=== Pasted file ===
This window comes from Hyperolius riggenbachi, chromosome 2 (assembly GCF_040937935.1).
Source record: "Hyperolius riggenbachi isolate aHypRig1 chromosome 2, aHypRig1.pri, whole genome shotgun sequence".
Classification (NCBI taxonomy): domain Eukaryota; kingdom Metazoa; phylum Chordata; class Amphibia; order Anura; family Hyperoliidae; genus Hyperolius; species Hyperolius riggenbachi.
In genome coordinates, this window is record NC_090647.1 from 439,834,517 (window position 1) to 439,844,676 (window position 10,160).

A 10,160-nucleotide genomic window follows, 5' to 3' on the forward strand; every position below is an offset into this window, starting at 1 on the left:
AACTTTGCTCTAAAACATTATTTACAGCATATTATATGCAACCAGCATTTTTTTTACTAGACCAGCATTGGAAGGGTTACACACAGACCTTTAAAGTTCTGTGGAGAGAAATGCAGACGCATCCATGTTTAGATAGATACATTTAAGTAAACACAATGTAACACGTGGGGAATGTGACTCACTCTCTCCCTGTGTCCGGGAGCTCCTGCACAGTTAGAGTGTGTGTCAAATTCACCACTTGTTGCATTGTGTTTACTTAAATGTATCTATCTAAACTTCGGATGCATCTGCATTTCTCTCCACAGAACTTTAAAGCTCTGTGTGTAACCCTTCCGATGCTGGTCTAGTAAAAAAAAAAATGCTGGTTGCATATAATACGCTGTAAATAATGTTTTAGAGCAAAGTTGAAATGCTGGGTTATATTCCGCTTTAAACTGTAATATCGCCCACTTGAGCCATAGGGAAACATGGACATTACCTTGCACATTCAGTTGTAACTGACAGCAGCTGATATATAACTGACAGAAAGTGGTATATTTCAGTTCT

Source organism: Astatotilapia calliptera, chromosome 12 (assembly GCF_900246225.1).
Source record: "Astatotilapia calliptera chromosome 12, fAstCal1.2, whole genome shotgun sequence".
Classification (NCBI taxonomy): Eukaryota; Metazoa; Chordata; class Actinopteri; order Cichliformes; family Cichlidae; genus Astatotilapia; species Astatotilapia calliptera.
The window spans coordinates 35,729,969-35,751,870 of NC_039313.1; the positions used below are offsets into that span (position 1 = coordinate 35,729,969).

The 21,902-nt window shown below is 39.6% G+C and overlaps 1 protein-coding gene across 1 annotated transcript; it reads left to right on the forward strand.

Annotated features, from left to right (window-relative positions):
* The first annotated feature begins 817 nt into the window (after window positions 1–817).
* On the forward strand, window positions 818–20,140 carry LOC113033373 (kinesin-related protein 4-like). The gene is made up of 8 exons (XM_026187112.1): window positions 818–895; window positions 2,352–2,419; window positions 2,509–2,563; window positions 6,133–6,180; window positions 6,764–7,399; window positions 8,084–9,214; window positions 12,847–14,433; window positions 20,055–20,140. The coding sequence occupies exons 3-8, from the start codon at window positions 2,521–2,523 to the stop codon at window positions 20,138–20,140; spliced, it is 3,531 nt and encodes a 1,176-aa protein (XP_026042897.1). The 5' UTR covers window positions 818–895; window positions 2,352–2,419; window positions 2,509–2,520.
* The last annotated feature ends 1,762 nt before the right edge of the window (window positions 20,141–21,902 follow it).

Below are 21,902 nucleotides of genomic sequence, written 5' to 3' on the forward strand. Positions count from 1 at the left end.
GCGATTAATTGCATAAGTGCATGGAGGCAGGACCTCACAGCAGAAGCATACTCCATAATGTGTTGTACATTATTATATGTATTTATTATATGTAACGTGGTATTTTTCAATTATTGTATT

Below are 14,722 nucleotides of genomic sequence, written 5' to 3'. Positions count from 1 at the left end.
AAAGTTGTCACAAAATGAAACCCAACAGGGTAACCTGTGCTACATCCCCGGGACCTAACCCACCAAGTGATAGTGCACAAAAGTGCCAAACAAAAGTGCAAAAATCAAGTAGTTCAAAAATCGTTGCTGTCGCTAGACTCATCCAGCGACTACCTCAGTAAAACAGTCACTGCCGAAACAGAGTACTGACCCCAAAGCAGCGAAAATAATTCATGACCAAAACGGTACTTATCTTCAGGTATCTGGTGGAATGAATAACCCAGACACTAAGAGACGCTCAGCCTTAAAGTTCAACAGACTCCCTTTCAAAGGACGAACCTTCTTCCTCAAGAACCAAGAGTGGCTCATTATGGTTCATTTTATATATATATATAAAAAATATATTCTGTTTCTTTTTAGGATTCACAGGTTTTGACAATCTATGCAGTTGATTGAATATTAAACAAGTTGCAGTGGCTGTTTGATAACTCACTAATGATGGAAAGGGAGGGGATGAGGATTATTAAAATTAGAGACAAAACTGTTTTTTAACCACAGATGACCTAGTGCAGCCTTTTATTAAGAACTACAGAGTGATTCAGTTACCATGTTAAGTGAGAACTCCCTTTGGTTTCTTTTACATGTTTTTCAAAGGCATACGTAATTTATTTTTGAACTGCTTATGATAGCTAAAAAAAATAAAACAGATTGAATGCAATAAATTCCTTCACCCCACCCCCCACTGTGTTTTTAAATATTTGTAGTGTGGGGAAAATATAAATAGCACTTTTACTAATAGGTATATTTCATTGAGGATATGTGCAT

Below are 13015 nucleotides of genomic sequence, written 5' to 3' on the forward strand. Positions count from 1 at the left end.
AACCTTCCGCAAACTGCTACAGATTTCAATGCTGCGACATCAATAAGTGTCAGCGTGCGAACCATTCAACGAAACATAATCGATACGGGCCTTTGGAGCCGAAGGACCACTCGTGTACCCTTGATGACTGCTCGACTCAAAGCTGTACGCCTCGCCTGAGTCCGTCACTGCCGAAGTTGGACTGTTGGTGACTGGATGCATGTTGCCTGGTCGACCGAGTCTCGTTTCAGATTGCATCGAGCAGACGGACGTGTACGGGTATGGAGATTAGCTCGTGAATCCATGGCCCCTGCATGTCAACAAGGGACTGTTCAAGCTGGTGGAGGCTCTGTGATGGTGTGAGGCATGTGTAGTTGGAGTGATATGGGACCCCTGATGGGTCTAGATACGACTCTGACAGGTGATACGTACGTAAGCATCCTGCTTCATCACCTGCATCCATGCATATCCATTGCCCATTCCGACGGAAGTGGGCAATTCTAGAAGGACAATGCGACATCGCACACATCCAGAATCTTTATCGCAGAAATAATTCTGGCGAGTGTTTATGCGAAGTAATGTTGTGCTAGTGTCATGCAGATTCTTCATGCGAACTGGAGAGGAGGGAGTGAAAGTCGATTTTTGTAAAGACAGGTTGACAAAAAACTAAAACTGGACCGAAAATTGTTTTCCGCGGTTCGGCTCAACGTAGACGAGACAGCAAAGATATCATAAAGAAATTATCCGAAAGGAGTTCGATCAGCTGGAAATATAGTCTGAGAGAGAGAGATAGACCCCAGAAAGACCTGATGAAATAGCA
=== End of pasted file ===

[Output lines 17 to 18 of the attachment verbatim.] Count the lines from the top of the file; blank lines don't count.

GCGATTAATTGCATAAGTGCATGGAGGCAGGACCTCACAGCAGAAGCATACTCCATAATGTGTTGTACATTATTATATGTATTTATTATATGTAACGTGGTATTTTTCAATTATTGTATT

Below are 14,722 nucleotides of genomic sequence, written 5' to 3'. Positions count from 1 at the left end.